We sat down with Max for a virtual Espresso and a chat about Group B cars. Max has bought, sold, owned and driven a lot of these amazing machines so who better to listen to as he both waxes lyrical and shares his valuable insight into the all-too-brief Group B era.
Max, anyone who follows you will know that Group B cars are one of your many favourite types of motor car. What is it about them?
I have a passion for rally cars. I do love the fact that these are full-blown competition cars, built by big manufacturers like Lancia or Audi, competing in the World Rally Championship and that they're road legal and can be registered and driven on the road. You can actually take a full works Audi Group B car, fire it up at home and take it for a drive on the public roads, you know? It gives it perhaps that other dimension of use which I find fascinating and I just love the actual cars – they're so iconic. More people watched Group B rallying than Formula One in the 80's.
Likewise, many of us have seen you collecting a Christmas tree in your 037. Does this make it your personal favourite? If so, why and if not, can you name your favourite Group B machine or is that a bit like asking you to name your favourite child?
I don't think it's possible to choose a favourite! They're all different and they all have their own character. They're all great for different reasons but I have to admit my favourite is the 037. Not because of performance but more from an emotional perspective than for the actual car.
It was one of the first Group B rally cars that we bought and I bought it with my Dad, and I have such memories of going to see it and buy it together and there are so, so many memories of that particular car. I do have a longing to buy a Lancia Delta S4 so that's the next favourite – your next car is always your favourite! But the 037 does have a special place in my heart because of that emotional connection to it.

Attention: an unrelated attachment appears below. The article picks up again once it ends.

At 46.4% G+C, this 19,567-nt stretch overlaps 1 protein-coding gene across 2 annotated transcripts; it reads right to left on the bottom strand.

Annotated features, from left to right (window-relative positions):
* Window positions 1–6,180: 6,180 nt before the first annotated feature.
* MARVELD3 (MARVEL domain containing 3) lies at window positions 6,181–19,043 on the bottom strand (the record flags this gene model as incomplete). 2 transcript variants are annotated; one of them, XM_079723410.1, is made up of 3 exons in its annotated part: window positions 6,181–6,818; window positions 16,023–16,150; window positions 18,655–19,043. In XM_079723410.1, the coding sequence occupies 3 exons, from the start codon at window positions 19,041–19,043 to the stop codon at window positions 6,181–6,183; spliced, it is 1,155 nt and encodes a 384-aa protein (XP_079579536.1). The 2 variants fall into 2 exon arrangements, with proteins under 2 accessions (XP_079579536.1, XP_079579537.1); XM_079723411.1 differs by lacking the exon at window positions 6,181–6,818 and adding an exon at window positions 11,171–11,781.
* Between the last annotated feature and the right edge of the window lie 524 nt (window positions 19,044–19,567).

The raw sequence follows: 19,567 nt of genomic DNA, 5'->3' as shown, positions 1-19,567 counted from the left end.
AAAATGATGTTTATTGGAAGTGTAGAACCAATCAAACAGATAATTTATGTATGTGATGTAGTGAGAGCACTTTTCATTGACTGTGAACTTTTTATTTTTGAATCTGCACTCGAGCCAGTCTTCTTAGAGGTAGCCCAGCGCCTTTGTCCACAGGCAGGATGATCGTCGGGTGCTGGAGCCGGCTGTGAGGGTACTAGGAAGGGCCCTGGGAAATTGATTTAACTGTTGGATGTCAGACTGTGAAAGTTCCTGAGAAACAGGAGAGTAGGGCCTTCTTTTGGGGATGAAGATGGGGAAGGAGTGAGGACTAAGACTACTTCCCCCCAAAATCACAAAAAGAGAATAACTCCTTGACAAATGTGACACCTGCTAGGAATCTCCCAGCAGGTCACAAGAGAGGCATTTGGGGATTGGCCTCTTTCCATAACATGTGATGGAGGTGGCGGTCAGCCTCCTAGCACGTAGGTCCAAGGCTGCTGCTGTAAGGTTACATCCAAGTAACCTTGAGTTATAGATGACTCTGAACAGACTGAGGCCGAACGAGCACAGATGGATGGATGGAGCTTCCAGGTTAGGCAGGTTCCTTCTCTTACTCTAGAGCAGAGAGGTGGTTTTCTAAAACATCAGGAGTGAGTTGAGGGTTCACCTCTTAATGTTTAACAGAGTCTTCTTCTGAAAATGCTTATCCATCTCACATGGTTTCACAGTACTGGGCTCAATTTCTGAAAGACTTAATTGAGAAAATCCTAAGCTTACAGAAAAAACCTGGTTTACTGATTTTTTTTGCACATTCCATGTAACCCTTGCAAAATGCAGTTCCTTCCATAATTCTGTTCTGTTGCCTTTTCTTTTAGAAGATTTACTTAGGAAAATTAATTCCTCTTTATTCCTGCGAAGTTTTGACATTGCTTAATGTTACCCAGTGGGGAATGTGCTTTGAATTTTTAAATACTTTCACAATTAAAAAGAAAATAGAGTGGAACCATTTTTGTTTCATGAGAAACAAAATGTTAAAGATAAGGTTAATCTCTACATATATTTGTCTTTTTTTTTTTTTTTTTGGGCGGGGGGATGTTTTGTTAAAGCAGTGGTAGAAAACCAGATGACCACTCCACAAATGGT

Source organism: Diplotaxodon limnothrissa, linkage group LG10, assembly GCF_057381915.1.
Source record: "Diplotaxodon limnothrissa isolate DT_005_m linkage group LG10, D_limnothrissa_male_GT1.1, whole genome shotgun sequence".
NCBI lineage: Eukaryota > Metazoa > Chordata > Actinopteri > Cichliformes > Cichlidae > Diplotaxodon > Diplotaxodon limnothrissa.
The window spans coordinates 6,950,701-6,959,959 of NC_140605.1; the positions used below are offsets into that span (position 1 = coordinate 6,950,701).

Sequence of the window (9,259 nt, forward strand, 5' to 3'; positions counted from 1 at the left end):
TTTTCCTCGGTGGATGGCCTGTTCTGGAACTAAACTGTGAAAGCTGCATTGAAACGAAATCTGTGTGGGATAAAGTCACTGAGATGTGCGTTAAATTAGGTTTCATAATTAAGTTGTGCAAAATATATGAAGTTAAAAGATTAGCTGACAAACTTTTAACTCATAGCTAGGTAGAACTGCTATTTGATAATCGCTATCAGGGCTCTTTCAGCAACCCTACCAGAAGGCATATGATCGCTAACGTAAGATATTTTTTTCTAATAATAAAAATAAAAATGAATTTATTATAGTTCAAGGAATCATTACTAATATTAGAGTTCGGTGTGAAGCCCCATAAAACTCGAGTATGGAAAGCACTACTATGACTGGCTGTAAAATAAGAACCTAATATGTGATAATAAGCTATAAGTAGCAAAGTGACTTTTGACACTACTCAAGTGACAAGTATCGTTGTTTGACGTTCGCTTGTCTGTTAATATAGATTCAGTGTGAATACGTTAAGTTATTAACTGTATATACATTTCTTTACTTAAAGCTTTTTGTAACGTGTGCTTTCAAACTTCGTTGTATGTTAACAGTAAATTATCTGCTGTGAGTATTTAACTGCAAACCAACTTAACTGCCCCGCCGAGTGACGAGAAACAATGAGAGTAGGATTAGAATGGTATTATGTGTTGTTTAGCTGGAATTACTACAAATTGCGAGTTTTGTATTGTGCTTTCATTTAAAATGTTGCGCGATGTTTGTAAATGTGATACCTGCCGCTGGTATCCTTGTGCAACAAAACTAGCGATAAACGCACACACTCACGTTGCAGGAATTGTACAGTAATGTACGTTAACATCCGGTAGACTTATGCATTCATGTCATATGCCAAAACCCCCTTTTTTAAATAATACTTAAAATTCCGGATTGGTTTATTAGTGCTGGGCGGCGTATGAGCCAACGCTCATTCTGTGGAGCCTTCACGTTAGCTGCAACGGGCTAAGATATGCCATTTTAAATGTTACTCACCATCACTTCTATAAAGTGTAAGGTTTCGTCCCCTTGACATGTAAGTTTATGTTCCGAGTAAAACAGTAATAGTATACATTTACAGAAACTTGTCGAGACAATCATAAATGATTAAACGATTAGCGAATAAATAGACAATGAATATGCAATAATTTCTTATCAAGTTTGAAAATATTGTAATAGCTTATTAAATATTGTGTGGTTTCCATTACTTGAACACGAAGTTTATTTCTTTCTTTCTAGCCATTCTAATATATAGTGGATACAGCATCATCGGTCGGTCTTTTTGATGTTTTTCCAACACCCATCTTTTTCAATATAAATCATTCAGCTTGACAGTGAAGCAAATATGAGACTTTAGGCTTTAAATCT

How many of these iconic cars do you think you've sold over the years? And do any sales stand out?
How many have I sold over the years? A lot! But also not enough as it's not easy to find the really good ones, or to persuade the owners of the best cars to sell them.
The most memorable? Difficult to say but one memorable one was quite recently we sold an S1 E2 Audi Quattro and I guess it's memorable because it took a long time to find a good car as there are so few and the day after we sold it, a client who I'd mentioned the car to called to say he wanted it!
I told him it was sold. He was disappointed as he wanted it so much and, as we'd spent so long on the project, doing so much research, we knew where every car was so in the space of, I guess 30 days, we'd gone from never selling one before to selling two!
We also enjoy the research behind the cars and tracking them down and where they go after their rallying life finished because when you have a rally car, it lives a hard life. When you have a Formula One car and it's crashed, it goes into the gravel trap. When a rally car has an 'off', it's often somewhere surrounded by trees and it can be quite badly damaged if you have a moment.
Why are values so strong? And do you think they're set to continue rising?